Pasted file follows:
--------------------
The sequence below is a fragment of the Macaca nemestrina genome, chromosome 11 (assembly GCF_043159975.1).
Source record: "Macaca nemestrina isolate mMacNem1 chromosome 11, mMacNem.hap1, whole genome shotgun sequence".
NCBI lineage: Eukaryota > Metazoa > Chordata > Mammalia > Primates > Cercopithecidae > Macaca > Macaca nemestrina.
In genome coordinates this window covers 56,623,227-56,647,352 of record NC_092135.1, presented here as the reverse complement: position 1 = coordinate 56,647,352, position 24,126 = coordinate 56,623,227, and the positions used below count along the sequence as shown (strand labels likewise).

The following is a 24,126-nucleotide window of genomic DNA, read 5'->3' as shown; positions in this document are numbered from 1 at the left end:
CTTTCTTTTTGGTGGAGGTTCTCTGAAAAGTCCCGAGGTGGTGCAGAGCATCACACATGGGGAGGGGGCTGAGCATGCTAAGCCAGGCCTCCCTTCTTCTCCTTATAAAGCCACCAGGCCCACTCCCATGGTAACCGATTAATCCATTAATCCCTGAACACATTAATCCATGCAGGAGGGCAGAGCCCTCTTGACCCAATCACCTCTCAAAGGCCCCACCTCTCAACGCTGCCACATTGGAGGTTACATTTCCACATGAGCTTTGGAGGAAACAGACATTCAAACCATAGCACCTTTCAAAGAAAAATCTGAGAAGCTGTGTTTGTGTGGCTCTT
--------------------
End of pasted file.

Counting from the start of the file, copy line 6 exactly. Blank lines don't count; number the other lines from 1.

CTTTCTTTTTGGTGGAGGTTCTCTGAAAAGTCCCGAGGTGGTGCAGAGCATCACACATGGGGAGGGGGCTGAGCATGCTAAGCCAGGCCTCCCTTCTTCTCCTTATAAAGCCACCAGGCCCACTCCCATGGTAACCGATTAATCCATTAATCCCTGAACACATTAATCCATGCAGGAGGGCAGAGCCCTCTTGACCCAATCACCTCTCAAAGGCCCCACCTCTCAACGCTGCCACATTGGAGGTTACATTTCCACATGAGCTTTGGAGGAAACAGACATTCAAACCATAGCACCTTTCAAAGAAAAATCTGAGAAGCTGTGTTTGTGTGGCTCTT